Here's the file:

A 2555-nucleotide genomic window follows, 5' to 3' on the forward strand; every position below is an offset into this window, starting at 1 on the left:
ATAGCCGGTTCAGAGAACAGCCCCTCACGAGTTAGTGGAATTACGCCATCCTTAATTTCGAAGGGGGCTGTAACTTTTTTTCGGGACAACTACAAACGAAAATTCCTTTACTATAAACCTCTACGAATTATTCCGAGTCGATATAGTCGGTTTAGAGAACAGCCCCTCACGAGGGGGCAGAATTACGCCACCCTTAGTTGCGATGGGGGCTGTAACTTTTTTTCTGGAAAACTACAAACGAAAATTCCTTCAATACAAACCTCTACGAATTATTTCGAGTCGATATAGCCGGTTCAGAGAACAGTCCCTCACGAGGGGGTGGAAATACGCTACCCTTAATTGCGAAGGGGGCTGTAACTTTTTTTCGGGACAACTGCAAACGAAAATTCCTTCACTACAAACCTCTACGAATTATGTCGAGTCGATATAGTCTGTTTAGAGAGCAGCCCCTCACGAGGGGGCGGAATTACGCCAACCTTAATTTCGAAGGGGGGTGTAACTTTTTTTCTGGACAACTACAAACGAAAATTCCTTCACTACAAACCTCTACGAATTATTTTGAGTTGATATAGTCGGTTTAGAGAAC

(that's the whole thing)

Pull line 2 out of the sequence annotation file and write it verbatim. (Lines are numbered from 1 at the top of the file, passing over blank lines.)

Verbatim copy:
ATAGCCGGTTCAGAGAACAGCCCCTCACGAGTTAGTGGAATTACGCCATCCTTAATTTCGAAGGGGGCTGTAACTTTTTTTCGGGACAACTACAAACGAAAATTCCTTTACTATAAACCTCTACGAATTATTCCGAGTCGATATAGTCGGTTTAGAGAACAGCCCCTCACGAGGGGGCAGAATTACGCCACCCTTAGTTGCGATGGGGGCTGTAACTTTTTTTCTGGAAAACTACAAACGAAAATTCCTTCAATACAAACCTCTACGAATTATTTCGAGTCGATATAGCCGGTTCAGAGAACAGTCCCTCACGAGGGGGTGGAAATACGCTACCCTTAATTGCGAAGGGGGCTGTAACTTTTTTTCGGGACAACTGCAAACGAAAATTCCTTCACTACAAACCTCTACGAATTATGTCGAGTCGATATAGTCTGTTTAGAGAGCAGCCCCTCACGAGGGGGCGGAATTACGCCAACCTTAATTTCGAAGGGGGGTGTAACTTTTTTTCTGGACAACTACAAACGAAAATTCCTTCACTACAAACCTCTACGAATTATTTTGAGTTGATATAGTCGGTTTAGAGAAC